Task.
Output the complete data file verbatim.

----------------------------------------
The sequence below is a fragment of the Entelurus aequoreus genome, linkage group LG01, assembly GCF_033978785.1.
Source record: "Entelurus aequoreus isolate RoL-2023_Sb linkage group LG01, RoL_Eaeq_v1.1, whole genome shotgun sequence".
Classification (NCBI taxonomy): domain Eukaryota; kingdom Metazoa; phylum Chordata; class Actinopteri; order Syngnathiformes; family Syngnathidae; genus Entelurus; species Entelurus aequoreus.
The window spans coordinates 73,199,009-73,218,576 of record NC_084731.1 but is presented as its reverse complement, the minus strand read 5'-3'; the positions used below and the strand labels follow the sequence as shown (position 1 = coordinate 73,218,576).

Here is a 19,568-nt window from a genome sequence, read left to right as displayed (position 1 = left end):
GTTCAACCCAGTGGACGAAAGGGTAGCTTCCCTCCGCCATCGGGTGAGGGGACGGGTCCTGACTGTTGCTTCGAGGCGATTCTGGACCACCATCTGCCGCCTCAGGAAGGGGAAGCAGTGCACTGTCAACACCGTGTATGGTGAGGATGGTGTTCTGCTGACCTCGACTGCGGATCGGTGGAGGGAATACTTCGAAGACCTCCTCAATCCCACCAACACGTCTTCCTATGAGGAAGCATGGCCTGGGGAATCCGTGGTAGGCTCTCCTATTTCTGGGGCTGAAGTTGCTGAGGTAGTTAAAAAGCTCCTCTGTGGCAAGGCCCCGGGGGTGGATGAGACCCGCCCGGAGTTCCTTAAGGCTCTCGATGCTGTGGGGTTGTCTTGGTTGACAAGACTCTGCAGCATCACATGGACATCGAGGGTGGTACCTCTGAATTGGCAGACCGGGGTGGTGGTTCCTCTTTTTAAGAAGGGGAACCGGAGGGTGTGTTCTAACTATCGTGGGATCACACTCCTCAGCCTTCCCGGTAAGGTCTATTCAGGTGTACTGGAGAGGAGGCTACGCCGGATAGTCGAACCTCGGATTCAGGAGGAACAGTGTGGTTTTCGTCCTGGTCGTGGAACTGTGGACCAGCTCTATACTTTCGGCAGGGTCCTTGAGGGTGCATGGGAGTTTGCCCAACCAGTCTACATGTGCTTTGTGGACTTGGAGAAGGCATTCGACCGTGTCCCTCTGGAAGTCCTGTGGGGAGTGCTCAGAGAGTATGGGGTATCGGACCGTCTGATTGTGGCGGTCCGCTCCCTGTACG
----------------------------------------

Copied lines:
The sequence below is a fragment of the Entelurus aequoreus genome, linkage group LG01, assembly GCF_033978785.1.
Source record: "Entelurus aequoreus isolate RoL-2023_Sb linkage group LG01, RoL_Eaeq_v1.1, whole genome shotgun sequence".
Classification (NCBI taxonomy): domain Eukaryota; kingdom Metazoa; phylum Chordata; class Actinopteri; order Syngnathiformes; family Syngnathidae; genus Entelurus; species Entelurus aequoreus.
The window spans coordinates 73,199,009-73,218,576 of record NC_084731.1 but is presented as its reverse complement, the minus strand read 5'-3'; the positions used below and the strand labels follow the sequence as shown (position 1 = coordinate 73,218,576).

Here is a 19,568-nt window from a genome sequence, read left to right as displayed (position 1 = left end):
GTTCAACCCAGTGGACGAAAGGGTAGCTTCCCTCCGCCATCGGGTGAGGGGACGGGTCCTGACTGTTGCTTCGAGGCGATTCTGGACCACCATCTGCCGCCTCAGGAAGGGGAAGCAGTGCACTGTCAACACCGTGTATGGTGAGGATGGTGTTCTGCTGACCTCGACTGCGGATCGGTGGAGGGAATACTTCGAAGACCTCCTCAATCCCACCAACACGTCTTCCTATGAGGAAGCATGGCCTGGGGAATCCGTGGTAGGCTCTCCTATTTCTGGGGCTGAAGTTGCTGAGGTAGTTAAAAAGCTCCTCTGTGGCAAGGCCCCGGGGGTGGATGAGACCCGCCCGGAGTTCCTTAAGGCTCTCGATGCTGTGGGGTTGTCTTGGTTGACAAGACTCTGCAGCATCACATGGACATCGAGGGTGGTACCTCTGAATTGGCAGACCGGGGTGGTGGTTCCTCTTTTTAAGAAGGGGAACCGGAGGGTGTGTTCTAACTATCGTGGGATCACACTCCTCAGCCTTCCCGGTAAGGTCTATTCAGGTGTACTGGAGAGGAGGCTACGCCGGATAGTCGAACCTCGGATTCAGGAGGAACAGTGTGGTTTTCGTCCTGGTCGTGGAACTGTGGACCAGCTCTATACTTTCGGCAGGGTCCTTGAGGGTGCATGGGAGTTTGCCCAACCAGTCTACATGTGCTTTGTGGACTTGGAGAAGGCATTCGACCGTGTCCCTCTGGAAGTCCTGTGGGGAGTGCTCAGAGAGTATGGGGTATCGGACCGTCTGATTGTGGCGGTCCGCTCCCTGTACG